Cancer development is usually described as a progressive process of mutation accumulation that eventually leads to the malignant phenotype. Now, Peter Campbell and colleagues show that many genomic rearrangements in cancer can occur in a single event (Cell 144, 27–40, 2011). The authors initially screened the cancer genomes of ten individuals with chronic lymphocytic leukemia for genomic rearrangements using paired-end sequencing. They identified a remarkable sample with 42 somatic rearrangements clustered on chromosome 4; the allelic state across the rearranged region alternated between heterozygosity and homozygosity. They then analyzed copy number profiling data from 746 tumor cell lines and 2,792 tumor samples and found that 2.5% of cancers of many different types have tens to hundreds of copy number changes localized to a particular genomic region. They also show that 25% of bone cancers have a similar distinct pattern of clustered rearrangement. Further investigation with spectral karyotyping and fluorescence in situ hybridization showed that the rearrangements involve one of the two parental copies of the chromosome, explaining the alternation between heterozygous and homozygous states. The authors suggest that the clustered rearrangements arise in a single event when a chromosome region shatters and is partially repaired; they call this process chromothripsis. EN

NT5E and arterial calcifications

Mutations in ENPP1, encoding ectonucleotide pyrophosphatase-phosphodiesterase 1, cause a rare disorder known as generalized arterial calcification of infancy (Nat. Genet. 34, 379–381, 2003). Cynthia St. Hilaire and colleagues (N. Engl. J. Med. 364, 432–442, 2011) now report biallelic mutations in the gene encoding 5′-ribonucleotide phosphohydrolase (NT5E) in three families affected with adult-onset arterial calcifications of the lower extremities. The authors performed homozygosity mapping in a consanguineous family with five affected individuals and found a single shared region of homozygosity at 6q14. One of the genes in the candidate region, NT5E, encodes the enzyme that acts downstream of the ENPP1 gene product to degrade extracellular ATP and its metabolites. Sequencing of NT5E in the index family and two other affected families identified homozygous or compound heterozygous mutations in all three families. Transduction of wild-type NT5E into cultured fibroblasts from an affected individual normalized the expression of tissue-nonspecific alkaline phosphatase, a key enzyme in tissue calcification, and prevented formation of calcium phosphate crystals. These findings highlight the importance of this metabolic pathway in preventing abnormal tissue calcification and suggest potential strategies to treat individuals affected with these disorders. KV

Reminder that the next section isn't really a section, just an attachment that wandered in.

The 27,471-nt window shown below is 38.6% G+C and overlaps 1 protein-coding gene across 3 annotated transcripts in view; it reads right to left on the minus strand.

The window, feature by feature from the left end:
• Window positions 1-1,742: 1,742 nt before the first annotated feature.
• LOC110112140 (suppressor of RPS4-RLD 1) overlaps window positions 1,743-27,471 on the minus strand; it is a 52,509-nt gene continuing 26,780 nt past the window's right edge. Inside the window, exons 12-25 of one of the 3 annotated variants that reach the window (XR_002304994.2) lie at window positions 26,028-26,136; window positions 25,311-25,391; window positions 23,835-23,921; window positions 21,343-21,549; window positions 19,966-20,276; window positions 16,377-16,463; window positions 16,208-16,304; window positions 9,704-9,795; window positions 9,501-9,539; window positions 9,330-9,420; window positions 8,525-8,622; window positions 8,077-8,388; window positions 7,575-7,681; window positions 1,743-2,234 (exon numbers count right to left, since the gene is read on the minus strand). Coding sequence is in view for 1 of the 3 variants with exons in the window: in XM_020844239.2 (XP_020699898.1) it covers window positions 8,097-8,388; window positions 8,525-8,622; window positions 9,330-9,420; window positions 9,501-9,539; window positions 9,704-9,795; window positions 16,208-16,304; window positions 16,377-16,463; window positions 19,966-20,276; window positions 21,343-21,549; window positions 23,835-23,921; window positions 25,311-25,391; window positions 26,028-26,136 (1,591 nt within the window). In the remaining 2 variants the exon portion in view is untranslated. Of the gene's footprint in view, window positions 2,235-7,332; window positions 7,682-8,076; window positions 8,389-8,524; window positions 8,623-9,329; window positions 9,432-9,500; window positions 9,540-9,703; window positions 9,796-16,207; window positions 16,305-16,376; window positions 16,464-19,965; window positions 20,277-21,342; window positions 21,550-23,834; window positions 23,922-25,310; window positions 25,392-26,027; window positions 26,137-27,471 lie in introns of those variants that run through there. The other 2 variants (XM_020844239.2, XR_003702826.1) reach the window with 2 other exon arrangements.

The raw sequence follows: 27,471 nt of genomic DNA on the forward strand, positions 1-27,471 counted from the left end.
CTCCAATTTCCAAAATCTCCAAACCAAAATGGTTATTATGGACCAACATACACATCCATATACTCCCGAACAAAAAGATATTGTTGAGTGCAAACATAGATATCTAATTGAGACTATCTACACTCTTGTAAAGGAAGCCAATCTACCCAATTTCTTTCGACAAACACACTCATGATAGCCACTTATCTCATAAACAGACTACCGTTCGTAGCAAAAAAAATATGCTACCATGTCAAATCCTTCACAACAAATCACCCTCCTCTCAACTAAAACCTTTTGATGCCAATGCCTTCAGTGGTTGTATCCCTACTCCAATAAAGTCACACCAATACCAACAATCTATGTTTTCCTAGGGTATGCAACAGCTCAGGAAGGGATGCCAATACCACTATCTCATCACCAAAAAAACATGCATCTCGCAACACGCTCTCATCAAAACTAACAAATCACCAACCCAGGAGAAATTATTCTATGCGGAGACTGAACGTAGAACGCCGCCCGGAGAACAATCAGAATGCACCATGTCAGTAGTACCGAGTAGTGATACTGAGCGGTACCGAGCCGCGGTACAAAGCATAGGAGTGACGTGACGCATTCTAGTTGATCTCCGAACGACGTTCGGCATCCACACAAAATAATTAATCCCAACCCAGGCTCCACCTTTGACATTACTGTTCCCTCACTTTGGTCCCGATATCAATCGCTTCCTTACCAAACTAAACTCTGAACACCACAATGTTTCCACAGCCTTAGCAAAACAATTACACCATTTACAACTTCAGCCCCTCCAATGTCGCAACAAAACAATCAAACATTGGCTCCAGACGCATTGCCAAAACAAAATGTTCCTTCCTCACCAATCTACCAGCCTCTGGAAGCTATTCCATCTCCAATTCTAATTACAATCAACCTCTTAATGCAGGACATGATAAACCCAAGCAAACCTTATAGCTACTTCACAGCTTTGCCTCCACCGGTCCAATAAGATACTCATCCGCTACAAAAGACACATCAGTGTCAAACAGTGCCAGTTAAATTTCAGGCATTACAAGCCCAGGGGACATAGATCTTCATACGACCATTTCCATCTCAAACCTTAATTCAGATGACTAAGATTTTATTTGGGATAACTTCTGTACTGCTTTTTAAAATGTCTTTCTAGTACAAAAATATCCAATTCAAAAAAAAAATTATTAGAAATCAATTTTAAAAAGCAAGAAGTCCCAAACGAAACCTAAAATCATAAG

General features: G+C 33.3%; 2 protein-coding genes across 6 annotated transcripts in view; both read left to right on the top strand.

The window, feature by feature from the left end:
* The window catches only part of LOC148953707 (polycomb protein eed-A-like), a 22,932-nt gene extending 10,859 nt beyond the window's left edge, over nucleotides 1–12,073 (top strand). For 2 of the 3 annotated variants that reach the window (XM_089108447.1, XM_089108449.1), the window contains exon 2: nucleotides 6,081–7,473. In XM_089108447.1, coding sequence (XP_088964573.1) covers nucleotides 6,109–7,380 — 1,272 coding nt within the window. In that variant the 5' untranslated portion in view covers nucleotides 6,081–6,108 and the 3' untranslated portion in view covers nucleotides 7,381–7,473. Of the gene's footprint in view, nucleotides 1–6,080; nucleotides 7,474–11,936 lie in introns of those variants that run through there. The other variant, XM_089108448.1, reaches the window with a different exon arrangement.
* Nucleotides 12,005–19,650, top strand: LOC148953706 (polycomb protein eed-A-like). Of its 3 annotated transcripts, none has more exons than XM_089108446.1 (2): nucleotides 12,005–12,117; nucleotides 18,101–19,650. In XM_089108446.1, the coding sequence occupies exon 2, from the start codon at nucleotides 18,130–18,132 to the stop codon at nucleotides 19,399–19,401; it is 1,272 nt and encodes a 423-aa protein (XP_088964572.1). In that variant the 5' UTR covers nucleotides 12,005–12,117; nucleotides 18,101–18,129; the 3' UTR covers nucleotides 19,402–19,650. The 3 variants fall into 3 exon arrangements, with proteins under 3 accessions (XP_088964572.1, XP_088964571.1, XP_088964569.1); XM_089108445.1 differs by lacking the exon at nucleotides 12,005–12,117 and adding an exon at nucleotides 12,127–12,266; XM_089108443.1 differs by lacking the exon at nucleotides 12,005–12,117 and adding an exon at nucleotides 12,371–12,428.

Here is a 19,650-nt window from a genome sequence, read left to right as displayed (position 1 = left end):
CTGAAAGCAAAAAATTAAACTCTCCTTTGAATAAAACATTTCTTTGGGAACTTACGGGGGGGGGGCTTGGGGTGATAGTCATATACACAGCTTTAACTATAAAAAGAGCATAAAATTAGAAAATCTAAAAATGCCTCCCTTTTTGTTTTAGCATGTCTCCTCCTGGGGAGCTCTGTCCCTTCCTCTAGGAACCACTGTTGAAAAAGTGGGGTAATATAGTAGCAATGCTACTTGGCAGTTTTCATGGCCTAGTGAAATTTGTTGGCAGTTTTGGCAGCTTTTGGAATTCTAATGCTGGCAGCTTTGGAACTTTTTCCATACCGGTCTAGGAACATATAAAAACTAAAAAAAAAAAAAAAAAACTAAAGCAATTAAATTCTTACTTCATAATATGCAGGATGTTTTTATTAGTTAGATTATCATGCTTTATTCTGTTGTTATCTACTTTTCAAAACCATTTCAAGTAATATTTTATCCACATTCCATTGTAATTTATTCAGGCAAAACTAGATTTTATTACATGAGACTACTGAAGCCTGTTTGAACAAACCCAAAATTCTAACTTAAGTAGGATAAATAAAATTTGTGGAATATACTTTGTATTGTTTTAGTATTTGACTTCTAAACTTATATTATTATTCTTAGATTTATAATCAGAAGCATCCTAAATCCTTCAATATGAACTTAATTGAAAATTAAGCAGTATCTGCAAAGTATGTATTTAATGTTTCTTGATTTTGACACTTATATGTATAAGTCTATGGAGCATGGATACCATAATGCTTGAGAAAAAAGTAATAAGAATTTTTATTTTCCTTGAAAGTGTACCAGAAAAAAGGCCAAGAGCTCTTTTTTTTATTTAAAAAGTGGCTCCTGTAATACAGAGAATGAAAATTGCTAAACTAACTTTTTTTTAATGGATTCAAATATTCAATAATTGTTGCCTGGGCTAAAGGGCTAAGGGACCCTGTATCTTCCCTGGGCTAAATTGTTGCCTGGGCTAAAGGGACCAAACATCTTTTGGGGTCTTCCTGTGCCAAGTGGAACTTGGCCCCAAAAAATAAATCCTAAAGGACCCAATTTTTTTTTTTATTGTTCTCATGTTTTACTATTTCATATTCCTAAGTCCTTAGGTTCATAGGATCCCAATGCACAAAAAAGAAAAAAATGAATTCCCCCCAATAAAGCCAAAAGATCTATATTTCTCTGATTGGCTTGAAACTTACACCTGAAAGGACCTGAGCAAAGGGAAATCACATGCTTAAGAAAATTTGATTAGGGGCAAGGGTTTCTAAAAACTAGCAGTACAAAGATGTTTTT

AIP and gigantism

Germline mutations in the aryl hydrocarbon-interacting protein gene AIP confer inherited predisposition to pituitary adenomas, symptoms of which include acromegaly and gigantism caused by elevated production of growth hormone. Previous work identified four families from Northern Ireland harboring the same mutation in AIP, suggesting that these families inherited the mutation from a common founder. Márta Korbonits and colleagues (N. Engl. J. Med. 364, 43–50, 2011) now show that the same founder mutation is also present in an individual with gigantism from eighteenth-century Ireland whose skeletal remains are preserved at the Hunterian Museum in London. The skull of this individual was previously shown to have an enlarged pituitary fossa, suggesting that his gigantism resulted from a pituitary adenoma. To test whether this eighteenth-century case and the four contemporary families are ancestrally related, the authors extracted DNA from the skeleton and amplified the AIP region flanking the proposed founder mutation. Their investigation confirmed that this eighteenth-century individual with gigantism and the four contemporary families carry the same founder mutation, which the authors estimate arose roughly 60 generations ago and now persists in the contemporary population of Ireland. KV

Written by Pamela Colosimo, Emily Niemitz & Kyle Vogan